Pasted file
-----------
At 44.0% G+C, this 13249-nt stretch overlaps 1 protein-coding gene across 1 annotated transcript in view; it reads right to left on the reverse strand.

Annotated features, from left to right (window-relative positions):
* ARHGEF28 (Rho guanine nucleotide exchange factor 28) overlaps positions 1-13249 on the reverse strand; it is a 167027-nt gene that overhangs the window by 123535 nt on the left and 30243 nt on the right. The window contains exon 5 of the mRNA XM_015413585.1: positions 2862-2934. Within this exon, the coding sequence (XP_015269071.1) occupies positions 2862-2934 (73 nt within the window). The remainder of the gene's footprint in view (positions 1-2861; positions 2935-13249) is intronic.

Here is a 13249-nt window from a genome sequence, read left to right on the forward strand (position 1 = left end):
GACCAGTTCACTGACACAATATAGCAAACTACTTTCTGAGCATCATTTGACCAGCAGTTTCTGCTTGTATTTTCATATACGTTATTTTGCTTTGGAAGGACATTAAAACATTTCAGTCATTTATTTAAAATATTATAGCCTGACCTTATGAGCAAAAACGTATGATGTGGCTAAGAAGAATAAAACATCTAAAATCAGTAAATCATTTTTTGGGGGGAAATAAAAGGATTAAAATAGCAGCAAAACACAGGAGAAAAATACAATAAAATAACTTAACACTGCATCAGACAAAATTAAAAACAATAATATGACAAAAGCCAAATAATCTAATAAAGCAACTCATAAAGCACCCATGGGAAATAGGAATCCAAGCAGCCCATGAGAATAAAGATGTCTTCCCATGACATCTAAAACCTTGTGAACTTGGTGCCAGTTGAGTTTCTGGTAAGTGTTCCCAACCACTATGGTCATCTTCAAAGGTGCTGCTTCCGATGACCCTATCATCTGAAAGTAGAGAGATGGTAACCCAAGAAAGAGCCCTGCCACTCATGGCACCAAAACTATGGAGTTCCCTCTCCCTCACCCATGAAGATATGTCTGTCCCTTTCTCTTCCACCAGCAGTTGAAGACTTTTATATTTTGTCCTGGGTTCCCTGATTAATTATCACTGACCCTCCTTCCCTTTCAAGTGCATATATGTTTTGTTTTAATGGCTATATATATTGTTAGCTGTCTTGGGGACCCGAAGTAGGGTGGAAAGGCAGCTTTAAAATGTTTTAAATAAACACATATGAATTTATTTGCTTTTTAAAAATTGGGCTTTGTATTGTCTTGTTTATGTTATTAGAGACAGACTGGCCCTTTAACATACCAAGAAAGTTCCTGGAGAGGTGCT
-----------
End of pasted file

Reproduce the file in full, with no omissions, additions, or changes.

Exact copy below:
At 44.0% G+C, this 13249-nt stretch overlaps 1 protein-coding gene across 1 annotated transcript in view; it reads right to left on the reverse strand.

Annotated features, from left to right (window-relative positions):
* ARHGEF28 (Rho guanine nucleotide exchange factor 28) overlaps positions 1-13249 on the reverse strand; it is a 167027-nt gene that overhangs the window by 123535 nt on the left and 30243 nt on the right. The window contains exon 5 of the mRNA XM_015413585.1: positions 2862-2934. Within this exon, the coding sequence (XP_015269071.1) occupies positions 2862-2934 (73 nt within the window). The remainder of the gene's footprint in view (positions 1-2861; positions 2935-13249) is intronic.

Here is a 13249-nt window from a genome sequence, read left to right on the forward strand (position 1 = left end):
GACCAGTTCACTGACACAATATAGCAAACTACTTTCTGAGCATCATTTGACCAGCAGTTTCTGCTTGTATTTTCATATACGTTATTTTGCTTTGGAAGGACATTAAAACATTTCAGTCATTTATTTAAAATATTATAGCCTGACCTTATGAGCAAAAACGTATGATGTGGCTAAGAAGAATAAAACATCTAAAATCAGTAAATCATTTTTTGGGGGGAAATAAAAGGATTAAAATAGCAGCAAAACACAGGAGAAAAATACAATAAAATAACTTAACACTGCATCAGACAAAATTAAAAACAATAATATGACAAAAGCCAAATAATCTAATAAAGCAACTCATAAAGCACCCATGGGAAATAGGAATCCAAGCAGCCCATGAGAATAAAGATGTCTTCCCATGACATCTAAAACCTTGTGAACTTGGTGCCAGTTGAGTTTCTGGTAAGTGTTCCCAACCACTATGGTCATCTTCAAAGGTGCTGCTTCCGATGACCCTATCATCTGAAAGTAGAGAGATGGTAACCCAAGAAAGAGCCCTGCCACTCATGGCACCAAAACTATGGAGTTCCCTCTCCCTCACCCATGAAGATATGTCTGTCCCTTTCTCTTCCACCAGCAGTTGAAGACTTTTATATTTTGTCCTGGGTTCCCTGATTAATTATCACTGACCCTCCTTCCCTTTCAAGTGCATATATGTTTTGTTTTAATGGCTATATATATTGTTAGCTGTCTTGGGGACCCGAAGTAGGGTGGAAAGGCAGCTTTAAAATGTTTTAAATAAACACATATGAATTTATTTGCTTTTTAAAAATTGGGCTTTGTATTGTCTTGTTTATGTTATTAGAGACAGACTGGCCCTTTAACATACCAAGAAAGTTCCTGGAGAGGTGCT